By LEON YOUNGBLOOD
So much has happened since the $700,000,000 Powerball lottery the subject is pretty well forgotten around here, and everywhere else, too.
The catastrophe of Hurricane Harvey, the unfortunate high school fire at Cameron, and numerous other things direct our attentions back to our own fortunes and misfortunes. We go on living; and for many, a big part of living includes doing what we can to help others.
But I have to go back, for last week’s “Losing the Lottery” story isn’t quite finished. I have received constructive criticism about it, and while it does help, I’m probably not a better man for the observations.
For one thing, I was accused by a well-meaning person of being “insensitive” and “politically incorrect” with the (accurate) representation of Billy’s way of speaking. “Political correctness” seems to be the current popularly embraced mode of lying.
Nationally, it’s merely a matter of not reporting news as it is and not calling things what they are. It is easy, it is cowardly, it is deceptive. But this subject will be saved for a future column.
There were the usual criticisms (constructive) of my eccentric (someone said ignorant) writing style, my grammatical errors and morals, and one fresh inquiry, “What were the results of your last polygraph test?” Never having had a polygraph test, I could not answer that question.
But this was all a very small portion of the discussions. The conversations soon became about the $700,000,000 lottery. There wasn’t a deadbeat freelance writer/artist friend of mine who did not buy at least one ticket! It’s a small group, but everyone knew how they would use the money, after they’d moved to Barbados. And everyone had an anecdote, too.
You know, it seems if you win, you lose. Earned wealth is one thing; unearned wealth, another, and lottery winners often do not handle money well. This makes sense, of course. If they did handle money well, they probably would not be buying lottery tickets.
Big winners often spend the cash quickly and foolishly. Often, they wish they had been more respectful to the boss after they told him what to do with their job, only to return to ask for their position back after a couple of years when the lotto money is spent.
But what do you do if you are a Mega-winner? The info is, you will need a new unlisted phone number, a box at the Post Office (rather than a street address), secured entrance to your property, big dogs, a gun—all because people will want a share of the money.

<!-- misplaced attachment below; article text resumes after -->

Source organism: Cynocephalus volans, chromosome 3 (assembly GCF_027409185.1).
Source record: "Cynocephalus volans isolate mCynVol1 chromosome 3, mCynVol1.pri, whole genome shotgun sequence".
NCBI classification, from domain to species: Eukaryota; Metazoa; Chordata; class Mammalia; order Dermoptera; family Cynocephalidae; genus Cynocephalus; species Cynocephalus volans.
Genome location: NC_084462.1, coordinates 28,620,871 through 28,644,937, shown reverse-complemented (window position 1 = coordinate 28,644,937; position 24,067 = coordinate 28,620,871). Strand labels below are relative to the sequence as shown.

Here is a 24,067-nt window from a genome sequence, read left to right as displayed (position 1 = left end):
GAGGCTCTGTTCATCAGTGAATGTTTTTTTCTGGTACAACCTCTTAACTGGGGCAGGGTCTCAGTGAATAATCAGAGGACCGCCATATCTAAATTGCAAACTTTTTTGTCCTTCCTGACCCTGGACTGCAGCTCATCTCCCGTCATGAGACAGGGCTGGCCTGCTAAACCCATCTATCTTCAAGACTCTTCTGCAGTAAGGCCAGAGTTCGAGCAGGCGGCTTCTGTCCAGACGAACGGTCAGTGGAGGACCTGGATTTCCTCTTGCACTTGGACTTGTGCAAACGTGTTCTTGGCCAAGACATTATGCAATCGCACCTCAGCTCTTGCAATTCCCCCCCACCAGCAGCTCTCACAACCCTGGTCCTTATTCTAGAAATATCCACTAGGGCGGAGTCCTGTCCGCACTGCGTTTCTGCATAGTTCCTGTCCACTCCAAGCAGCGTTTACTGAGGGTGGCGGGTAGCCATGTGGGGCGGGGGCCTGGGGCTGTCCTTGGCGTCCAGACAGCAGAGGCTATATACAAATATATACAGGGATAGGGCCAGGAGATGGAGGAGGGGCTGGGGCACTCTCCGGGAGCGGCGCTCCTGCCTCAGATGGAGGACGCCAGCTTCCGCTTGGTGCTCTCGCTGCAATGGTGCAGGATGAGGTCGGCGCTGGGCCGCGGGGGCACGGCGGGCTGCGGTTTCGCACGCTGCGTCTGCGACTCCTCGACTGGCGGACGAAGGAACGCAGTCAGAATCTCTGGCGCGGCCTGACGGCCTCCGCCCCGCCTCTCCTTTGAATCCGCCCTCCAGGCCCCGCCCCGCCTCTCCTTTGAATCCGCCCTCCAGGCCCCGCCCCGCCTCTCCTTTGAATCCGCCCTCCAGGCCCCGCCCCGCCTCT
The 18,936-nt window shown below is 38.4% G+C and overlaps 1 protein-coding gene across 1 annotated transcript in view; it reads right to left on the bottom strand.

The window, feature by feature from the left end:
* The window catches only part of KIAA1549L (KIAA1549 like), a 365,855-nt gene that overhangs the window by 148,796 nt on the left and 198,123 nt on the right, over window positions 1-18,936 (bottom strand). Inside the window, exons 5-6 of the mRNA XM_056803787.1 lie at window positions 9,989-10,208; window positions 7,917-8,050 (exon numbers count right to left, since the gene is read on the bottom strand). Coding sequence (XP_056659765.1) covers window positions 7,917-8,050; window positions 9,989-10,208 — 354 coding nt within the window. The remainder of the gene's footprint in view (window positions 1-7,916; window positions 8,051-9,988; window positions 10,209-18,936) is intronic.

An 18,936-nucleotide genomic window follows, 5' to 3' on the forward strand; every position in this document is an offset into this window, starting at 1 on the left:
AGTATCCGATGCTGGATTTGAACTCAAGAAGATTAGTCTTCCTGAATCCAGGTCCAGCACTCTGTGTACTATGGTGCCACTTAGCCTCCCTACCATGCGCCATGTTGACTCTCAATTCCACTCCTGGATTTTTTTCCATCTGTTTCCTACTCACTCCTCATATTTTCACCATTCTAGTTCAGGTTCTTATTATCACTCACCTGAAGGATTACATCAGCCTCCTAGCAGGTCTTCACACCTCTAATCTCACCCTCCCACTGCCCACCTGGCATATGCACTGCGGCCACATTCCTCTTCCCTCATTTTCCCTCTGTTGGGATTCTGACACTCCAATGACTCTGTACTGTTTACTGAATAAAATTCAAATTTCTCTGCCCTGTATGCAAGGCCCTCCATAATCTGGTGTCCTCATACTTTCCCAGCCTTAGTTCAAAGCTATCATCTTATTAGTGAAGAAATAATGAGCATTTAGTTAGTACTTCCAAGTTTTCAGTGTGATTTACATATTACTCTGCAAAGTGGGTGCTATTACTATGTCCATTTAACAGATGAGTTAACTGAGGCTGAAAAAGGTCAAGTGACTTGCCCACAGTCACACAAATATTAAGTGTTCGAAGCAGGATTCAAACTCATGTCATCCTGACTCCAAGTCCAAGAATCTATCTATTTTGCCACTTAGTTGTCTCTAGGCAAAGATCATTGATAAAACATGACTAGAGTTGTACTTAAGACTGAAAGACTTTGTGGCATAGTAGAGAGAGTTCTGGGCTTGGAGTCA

Relatives you haven’t seen in decades will show up, asking for a handout. Every imaginable charity will want a “donation”—a large donation. Shyster lawyers will represent shady characters in phony lawsuits, wanting their portion. The advice is, keep your winnings private. At least, keep a low profile.
And learn to say, “No,” with varying degrees of emphasis, as in a polite, “I’m sorry, no.” If that doesn’t work, move to, “No.” Then, “No! And I ain’t sorry, either!” If none of these rejections produce the desired result, haul out the angry, “NO!”
Add a few expletives. If none of this works, call the previously mentioned big dogs. You have a multi-million dollar cross to bear, now. You do not need to be additionally burdened by freeloaders.
You’ll need guides and advisors, too: a William Buffet caliber financial director, a “Perry Mason” caliber attorney, a “Milburn Drysdale” caliber banker, and so forth. This reflects the opinions of the few persons I talked to, none of whom ever won any lottery.
And if you win, take a few days off to let things settle down before you cash in the ticket. Make sure you’ve signed it, make sure it’s safe. Then take three or four days to settle down yourself.
In my circle, someone observed, “Money can’t buy everything.” Instantly, somebody else observed, “What money can’t buy, I don’t need.” Still, sudden wealth can be treacherous ground.
Really, though, this probably isn’t a major concern. The odds of winning one of these mega-jackpots are over 200,000,000 to 1. But if you invest the money you spend on lotto tickets in a 25-year interest-producing savings account, you’d stand a 100 percent chance of doubling your money.
All the same, I hope the Heavener Ledger soon reports a “local” has won a megabucks lottery. What’s more, I hope the story is about me.
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